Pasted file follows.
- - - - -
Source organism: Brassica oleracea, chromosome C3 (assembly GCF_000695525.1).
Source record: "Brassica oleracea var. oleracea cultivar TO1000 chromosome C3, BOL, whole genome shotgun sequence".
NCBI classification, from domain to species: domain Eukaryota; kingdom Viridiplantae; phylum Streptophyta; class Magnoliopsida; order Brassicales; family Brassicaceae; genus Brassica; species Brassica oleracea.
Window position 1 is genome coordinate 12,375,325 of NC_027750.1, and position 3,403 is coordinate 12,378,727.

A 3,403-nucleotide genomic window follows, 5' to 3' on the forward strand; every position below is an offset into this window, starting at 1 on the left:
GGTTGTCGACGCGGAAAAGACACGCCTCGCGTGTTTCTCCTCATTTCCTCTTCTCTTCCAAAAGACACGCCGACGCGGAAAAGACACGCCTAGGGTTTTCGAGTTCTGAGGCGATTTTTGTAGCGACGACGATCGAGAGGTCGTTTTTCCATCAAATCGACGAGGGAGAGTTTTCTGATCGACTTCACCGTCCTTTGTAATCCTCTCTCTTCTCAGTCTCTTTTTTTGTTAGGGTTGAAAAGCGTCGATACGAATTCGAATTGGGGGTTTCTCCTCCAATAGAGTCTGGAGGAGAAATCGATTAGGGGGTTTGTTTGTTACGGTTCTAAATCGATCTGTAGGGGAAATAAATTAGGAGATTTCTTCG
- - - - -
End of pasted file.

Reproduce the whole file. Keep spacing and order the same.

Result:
Source organism: Brassica oleracea, chromosome C3 (assembly GCF_000695525.1).
Source record: "Brassica oleracea var. oleracea cultivar TO1000 chromosome C3, BOL, whole genome shotgun sequence".
NCBI classification, from domain to species: domain Eukaryota; kingdom Viridiplantae; phylum Streptophyta; class Magnoliopsida; order Brassicales; family Brassicaceae; genus Brassica; species Brassica oleracea.
Window position 1 is genome coordinate 12,375,325 of NC_027750.1, and position 3,403 is coordinate 12,378,727.

A 3,403-nucleotide genomic window follows, 5' to 3' on the forward strand; every position below is an offset into this window, starting at 1 on the left:
GGTTGTCGACGCGGAAAAGACACGCCTCGCGTGTTTCTCCTCATTTCCTCTTCTCTTCCAAAAGACACGCCGACGCGGAAAAGACACGCCTAGGGTTTTCGAGTTCTGAGGCGATTTTTGTAGCGACGACGATCGAGAGGTCGTTTTTCCATCAAATCGACGAGGGAGAGTTTTCTGATCGACTTCACCGTCCTTTGTAATCCTCTCTCTTCTCAGTCTCTTTTTTTGTTAGGGTTGAAAAGCGTCGATACGAATTCGAATTGGGGGTTTCTCCTCCAATAGAGTCTGGAGGAGAAATCGATTAGGGGGTTTGTTTGTTACGGTTCTAAATCGATCTGTAGGGGAAATAAATTAGGAGATTTCTTCG